Posts Tagged ‘humanitarian crisis’
By Jan Oberg
Lund, Sweden, January 9, 2017
TFF Photo Story # 3
Unique photos with text from Aleppo’s Jibrin reception center for people finally liberated in Eastern Aleppo December 11-12, 2016.
Documentation of the fact that it was the Syrian authorities, the Syrian Army, Russian doctors, the Syrian Red Crescent and volunteering Syrian youth who took care of these destitute internally displaced people.
In short, the evil guys – the only ones at that – according to most Western media.
No Western humanitarian organisations were seen, neither any leading Western media.
The media have also conveniently stopped writing about Aleppo – beyond doubt a world historic event – and ignored the suffering of the innocent, non-armed victims in this crisis: the largest humanitarian crisis in the world since 1945.
The last article about Aleppo in New York Times is from December 19, about 7-year old Twitter-girl Bana and written by a marketing expert. The level can hardly get lower.
The story of Aleppo cannot be silenced.
TFF’s first two photo reports have already been seen by close to 50.000 people. There are many other eyewitness reports – all on social media, de facto barred from the mainstream media.
The attempt to ignore the historical turning point that Aleppo is and to silence on-the-ground reports will fail.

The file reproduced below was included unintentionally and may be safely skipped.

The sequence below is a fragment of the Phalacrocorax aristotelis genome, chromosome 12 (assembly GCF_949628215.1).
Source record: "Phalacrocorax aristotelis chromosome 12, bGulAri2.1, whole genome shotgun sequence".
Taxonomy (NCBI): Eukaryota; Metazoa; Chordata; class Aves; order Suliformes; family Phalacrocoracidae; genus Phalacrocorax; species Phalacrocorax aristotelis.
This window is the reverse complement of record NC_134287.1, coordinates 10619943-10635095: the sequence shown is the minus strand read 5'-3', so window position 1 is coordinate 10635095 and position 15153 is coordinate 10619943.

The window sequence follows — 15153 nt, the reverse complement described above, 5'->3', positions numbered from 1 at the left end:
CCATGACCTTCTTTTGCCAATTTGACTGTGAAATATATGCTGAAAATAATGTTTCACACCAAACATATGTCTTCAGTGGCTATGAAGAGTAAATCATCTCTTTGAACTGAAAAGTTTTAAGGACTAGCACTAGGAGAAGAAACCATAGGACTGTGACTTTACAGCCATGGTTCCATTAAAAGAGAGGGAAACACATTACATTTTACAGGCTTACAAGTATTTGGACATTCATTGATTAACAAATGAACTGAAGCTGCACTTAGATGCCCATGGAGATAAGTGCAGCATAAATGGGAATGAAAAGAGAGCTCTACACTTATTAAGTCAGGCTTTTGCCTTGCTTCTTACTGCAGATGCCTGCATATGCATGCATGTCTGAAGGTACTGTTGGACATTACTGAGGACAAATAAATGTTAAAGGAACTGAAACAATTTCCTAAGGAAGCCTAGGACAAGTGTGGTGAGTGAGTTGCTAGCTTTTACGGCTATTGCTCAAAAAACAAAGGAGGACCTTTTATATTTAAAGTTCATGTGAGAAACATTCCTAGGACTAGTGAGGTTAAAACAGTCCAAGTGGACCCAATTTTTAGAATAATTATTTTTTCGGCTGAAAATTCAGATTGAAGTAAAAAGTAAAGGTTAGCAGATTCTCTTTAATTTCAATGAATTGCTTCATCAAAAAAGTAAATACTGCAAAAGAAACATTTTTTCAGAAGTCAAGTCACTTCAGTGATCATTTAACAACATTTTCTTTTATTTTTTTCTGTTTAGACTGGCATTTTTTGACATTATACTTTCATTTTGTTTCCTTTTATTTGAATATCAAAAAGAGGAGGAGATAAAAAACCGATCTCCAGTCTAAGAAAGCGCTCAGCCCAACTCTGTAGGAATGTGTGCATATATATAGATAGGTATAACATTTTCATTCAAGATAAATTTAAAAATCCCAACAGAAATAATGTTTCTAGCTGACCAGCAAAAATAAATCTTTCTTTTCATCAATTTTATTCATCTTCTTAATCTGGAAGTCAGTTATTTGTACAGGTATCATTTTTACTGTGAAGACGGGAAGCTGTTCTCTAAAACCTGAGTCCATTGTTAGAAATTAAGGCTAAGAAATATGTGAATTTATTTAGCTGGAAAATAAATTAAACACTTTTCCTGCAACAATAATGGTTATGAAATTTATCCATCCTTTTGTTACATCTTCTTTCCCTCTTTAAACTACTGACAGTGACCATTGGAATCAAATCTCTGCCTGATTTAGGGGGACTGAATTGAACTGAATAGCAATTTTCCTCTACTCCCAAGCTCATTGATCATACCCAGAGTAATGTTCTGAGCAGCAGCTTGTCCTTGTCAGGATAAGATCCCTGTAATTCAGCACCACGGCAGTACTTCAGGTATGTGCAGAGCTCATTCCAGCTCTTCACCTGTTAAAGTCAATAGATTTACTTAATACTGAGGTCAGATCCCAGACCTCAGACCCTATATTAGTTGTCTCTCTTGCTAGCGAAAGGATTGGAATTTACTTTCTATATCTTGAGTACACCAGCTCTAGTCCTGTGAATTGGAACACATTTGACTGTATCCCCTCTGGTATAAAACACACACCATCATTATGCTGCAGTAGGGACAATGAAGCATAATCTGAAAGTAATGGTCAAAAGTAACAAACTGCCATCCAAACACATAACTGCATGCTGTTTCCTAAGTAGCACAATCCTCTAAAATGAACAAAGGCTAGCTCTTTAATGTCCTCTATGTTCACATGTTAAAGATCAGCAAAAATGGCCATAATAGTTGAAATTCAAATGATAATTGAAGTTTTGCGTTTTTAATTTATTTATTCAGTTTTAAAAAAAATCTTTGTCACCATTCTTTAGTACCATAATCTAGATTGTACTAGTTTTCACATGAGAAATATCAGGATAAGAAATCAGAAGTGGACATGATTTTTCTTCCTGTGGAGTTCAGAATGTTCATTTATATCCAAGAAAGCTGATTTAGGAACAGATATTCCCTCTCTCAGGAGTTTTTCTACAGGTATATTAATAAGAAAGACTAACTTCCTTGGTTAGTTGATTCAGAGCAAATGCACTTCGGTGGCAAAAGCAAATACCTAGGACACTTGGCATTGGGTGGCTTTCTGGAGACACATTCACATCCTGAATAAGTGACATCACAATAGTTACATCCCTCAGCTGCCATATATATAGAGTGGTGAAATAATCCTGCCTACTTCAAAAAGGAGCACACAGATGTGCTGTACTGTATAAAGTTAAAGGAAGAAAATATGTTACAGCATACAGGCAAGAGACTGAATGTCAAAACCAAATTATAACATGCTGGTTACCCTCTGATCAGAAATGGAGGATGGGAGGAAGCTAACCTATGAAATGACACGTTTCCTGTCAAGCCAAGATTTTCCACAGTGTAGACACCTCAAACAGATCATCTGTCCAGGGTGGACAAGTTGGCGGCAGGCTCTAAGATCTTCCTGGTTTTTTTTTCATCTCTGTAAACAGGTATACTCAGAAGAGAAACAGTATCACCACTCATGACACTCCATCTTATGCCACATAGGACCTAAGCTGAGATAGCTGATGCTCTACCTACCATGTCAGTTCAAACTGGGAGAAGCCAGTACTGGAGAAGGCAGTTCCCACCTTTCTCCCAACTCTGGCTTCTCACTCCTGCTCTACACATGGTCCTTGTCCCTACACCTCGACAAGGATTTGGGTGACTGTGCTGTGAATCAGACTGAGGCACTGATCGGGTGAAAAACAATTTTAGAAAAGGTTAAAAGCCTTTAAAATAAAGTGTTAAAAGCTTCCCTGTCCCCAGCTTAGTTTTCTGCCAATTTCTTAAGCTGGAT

A larger truth is emerging. The moral and political failure of Western and allies’ policy since 2012 makes the story of Aleppo just too embarrassing, something neither politicians nor governments nor media want to be reminded of.
But 13 million Syrians who are in need of humanitarian help – thanks to non-UN sanctions since 1979 and the war – need a more truthful story.
And they need the world’s attention and help – to all of them and not to the politically chosen few.
By Jan Oberg
When I put things together in the early morning of May 15 – mainstream media reports, Twitter, Facebook and info from Burundi and my 13 years of experience there – Chapter One of the Burundi crisis is over. Another very bleak chapter is opening. Everything is worse now in Burundi.
The coup d’etat of May 13 has failed, its masters being arrested. President Nkurunziza who was in Tanzania when ousted will return as soon as he feels he can trust enough loyalists; there may well be increased repression of the people everywhere and violence between loyalists and opposition. Toward civil war? Toward genocide?
PressInfo 319 was an early warning. PressInfo 320 dealt with some hopes and possible outcomes – in which a coup d’etat was predicted. However, neither hopes nor denials make a policy and certainly don’t save lives.
The international so-called community’s response so far has, no exception, been woefully inefficient.
The African Union which ought to have action capacity and serve as mediator came out with the usual diplomatic appeals to all sides about showing restraint (echoing an equally lame UN Secretary-General). Incredibly, it condemned only the coup makers but not the massive brutality with which Burundi’s political and military leadership have attacked every citizen-democratic protest the last weeks – protest against the President’s arrogant violation of both the Arusha agreements and the Burundian constitution.
The UN Security Council at least “condemned both those who facilitate violence of any kind against civilians and those who seek to seize power by unlawful means.” In essence, neither the AU nor the UN understands a democratic citizens’ perspective. Read the rest of this entry »